There aren’t many towns that can boast their own saint, but Buckingham can, and ours must be unique because he only lived for 3 days! According to a medieval document written around 1086, the infant in question, Rumbold, was born of royal parentage around 650 AD. His father was the King of Northumberland and his mother the daughter of King Penda of Mercia. The story goes that the royal couple were travelling to Mercia for the birth when they made camp in “a pleasant field with lilies and roses” near the village of King’s Sutton, around 12 miles west of Buckingham. It was in this meadow that Rumbold was born.
On the day he was born, Rumbold purportedly announced in a clear, loud voice three times: “I am a Christian”, then he said that he wished to be baptised. This declaration would have been a surprise to his parents, because aside from their newborn speaking, Christianity in England was rare at that time. Nevertheless, his wish was granted and he was baptised in a font, the supposed original of which still resides in King’s Sutton church. The next day Rumbold amazed everyone again by delivering a full sermon on Christian virtues before foretelling his own death and giving strict instructions as to his burial. He wanted his bones to spend eternity in the place that was to become Buckingham, so his tomb and shrine were housed in the local church – incidentally, this is the same church in which our three murderers claimed sanctuary in the story in my previous post on Outlaws. The baby’s shrine became a popular place of pilgrimage where miracles could happen, but sadly the church collapsed in 1776 so nothing remains of the extraordinary legend today, save a plaque on the site and a well dedicated to his name that supplied approaching pilgrims with holy water. In the Middle Ages, having a saint’s relics meant big business for a town, so Buckingham did well from little Rumbold and his brief and bizarre life.
The graveyard is all that remains of the 13th century building that housed Rumbold’s relics
The plaque in the churchyard tells visitors that Rumbold’s bones once rested here.
The site of St Rumbold’s well is a short stroll from the town centre. Little remains of this memorial, but at least it’s possible to locate it, and there is a small plaque of the baby saint on the surrounding railings.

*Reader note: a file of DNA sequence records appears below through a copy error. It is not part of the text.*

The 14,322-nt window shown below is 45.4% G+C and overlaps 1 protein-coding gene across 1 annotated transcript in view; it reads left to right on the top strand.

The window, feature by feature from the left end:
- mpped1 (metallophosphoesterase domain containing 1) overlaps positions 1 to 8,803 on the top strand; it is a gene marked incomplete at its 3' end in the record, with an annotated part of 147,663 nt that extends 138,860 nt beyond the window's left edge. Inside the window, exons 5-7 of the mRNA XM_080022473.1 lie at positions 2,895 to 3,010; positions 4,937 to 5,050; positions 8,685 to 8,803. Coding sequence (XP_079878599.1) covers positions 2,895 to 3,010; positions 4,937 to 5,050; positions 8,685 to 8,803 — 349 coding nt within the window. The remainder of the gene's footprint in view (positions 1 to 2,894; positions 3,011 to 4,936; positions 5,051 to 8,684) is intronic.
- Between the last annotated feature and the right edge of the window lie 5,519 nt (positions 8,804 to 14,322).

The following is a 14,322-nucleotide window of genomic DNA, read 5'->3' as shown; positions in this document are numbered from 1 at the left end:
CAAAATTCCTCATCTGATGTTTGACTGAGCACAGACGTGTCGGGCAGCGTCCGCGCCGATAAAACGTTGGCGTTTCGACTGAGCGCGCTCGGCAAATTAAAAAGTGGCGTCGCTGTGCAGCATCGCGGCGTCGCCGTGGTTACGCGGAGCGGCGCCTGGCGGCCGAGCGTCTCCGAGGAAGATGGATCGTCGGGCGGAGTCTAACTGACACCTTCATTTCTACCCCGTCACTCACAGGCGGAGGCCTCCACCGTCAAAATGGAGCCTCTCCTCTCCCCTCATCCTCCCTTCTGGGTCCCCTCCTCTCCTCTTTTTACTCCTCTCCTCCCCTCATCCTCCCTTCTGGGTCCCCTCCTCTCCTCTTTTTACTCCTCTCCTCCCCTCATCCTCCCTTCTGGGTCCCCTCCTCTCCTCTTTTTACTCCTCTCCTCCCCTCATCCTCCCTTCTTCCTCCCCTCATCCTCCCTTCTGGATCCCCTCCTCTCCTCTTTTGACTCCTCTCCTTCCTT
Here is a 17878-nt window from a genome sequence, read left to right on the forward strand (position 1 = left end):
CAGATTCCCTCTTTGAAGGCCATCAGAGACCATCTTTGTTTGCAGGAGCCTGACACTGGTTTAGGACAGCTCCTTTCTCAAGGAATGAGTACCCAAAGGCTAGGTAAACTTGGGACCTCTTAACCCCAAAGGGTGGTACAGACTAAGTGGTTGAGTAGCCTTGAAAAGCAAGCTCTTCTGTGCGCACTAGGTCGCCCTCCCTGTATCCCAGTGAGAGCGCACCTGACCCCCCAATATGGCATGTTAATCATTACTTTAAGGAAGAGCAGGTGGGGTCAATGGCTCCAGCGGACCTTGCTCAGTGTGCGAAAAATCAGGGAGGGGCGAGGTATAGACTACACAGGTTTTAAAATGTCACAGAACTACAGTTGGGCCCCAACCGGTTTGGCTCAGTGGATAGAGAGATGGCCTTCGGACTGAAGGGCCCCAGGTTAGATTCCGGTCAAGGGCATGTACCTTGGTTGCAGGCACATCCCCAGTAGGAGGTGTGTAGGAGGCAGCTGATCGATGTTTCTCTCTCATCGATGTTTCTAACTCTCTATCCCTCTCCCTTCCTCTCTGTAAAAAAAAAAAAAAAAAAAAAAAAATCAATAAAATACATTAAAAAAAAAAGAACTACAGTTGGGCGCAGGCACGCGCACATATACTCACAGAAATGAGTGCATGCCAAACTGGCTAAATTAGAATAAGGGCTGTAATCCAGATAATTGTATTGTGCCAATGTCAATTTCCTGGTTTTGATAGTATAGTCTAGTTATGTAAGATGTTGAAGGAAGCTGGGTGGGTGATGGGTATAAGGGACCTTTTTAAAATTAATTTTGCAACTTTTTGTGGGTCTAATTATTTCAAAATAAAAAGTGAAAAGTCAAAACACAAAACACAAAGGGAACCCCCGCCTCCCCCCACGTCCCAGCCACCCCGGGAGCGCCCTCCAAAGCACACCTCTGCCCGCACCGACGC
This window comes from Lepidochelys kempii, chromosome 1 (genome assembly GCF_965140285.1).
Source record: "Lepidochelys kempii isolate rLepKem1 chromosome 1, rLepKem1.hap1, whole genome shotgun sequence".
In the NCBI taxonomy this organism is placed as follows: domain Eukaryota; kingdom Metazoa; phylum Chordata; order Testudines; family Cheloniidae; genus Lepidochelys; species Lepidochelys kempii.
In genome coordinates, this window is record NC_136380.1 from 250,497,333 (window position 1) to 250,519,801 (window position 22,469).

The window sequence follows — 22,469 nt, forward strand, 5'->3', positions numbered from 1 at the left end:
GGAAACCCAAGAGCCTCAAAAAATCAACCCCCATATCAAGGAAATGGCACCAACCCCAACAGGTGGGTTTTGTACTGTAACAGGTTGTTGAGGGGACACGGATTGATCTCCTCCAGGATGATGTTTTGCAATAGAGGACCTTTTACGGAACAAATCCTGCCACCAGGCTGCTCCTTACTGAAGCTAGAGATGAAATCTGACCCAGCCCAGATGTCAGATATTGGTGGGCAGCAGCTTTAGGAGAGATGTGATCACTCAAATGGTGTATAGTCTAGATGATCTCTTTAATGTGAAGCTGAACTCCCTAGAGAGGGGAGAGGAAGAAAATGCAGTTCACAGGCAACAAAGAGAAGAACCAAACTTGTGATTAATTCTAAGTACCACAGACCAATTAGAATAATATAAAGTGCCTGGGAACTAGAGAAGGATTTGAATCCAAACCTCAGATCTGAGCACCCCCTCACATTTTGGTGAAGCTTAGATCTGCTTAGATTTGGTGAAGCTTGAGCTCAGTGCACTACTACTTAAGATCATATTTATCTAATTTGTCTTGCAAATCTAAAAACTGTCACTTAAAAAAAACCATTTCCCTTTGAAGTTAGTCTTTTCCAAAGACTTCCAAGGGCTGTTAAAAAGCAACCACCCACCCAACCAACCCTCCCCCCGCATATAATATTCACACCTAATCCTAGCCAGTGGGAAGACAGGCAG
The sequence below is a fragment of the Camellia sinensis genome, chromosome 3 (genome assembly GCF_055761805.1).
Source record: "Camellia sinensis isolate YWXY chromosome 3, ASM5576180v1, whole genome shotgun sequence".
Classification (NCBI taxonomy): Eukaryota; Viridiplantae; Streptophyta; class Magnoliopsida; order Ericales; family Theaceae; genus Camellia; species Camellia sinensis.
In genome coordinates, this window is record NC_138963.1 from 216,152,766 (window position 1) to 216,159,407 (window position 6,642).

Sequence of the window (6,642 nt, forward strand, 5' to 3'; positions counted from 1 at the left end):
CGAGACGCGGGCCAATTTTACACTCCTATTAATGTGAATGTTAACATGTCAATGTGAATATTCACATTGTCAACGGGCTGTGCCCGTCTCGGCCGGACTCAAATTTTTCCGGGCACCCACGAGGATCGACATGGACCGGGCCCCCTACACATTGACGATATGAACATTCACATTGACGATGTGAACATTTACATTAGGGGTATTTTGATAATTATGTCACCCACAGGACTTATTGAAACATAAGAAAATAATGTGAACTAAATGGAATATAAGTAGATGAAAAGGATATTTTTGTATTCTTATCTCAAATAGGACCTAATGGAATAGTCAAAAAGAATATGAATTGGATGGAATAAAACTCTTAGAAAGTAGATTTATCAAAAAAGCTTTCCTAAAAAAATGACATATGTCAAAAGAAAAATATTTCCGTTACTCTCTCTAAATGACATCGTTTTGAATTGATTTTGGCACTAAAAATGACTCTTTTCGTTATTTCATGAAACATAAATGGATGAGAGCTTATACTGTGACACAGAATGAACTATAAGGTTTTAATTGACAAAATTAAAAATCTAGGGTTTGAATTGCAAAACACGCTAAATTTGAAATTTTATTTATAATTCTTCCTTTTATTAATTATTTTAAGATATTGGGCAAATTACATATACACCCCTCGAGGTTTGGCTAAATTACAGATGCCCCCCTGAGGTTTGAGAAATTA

The remains of St Rumbold’s Well.
We then made a stop at Buckingham Chantry Chapel, the oldest building in town which was originally founded as a hospital for the poor in 12th Century. From 1423 it housed the new Royal Latin School and although this later relocated within the town, the Chapel is still known locally as the Old Latin. Nowadays, under the protection of the National Trust, it serves as a delightful second hand bookshop and coffee shop, reached through the striking original Norman doorway with its characteristic zigzag moulding. So for a good cuppa, some great conversation with the volunteer staff and a good read, this is the place to go.
The striking original Norman doorway into Buckingham Chantry Chapel.
The Chantry Chapel is a great place to stop off for a bit of history, a chat and a good coffee.
…and we never forget a wine stop!
After a further wander round the town and the obligatory wine stop at a local hostelry, we wended our way across the fields back to Tingewick. As we reached home, we couldn’t help but reflect on how much history is there for the taking in our own back yards. Our curiosity is quashed by familiarity and the madness of our frantic modern lives. But the past lingers in the very fabric of our local landscape, and the ancient voices still call to us. So every now and then, we’ll think of the people who went before us, and travelled our land on foot. And in some small way we’ll do the same, leaving our own footprints on the paths of history.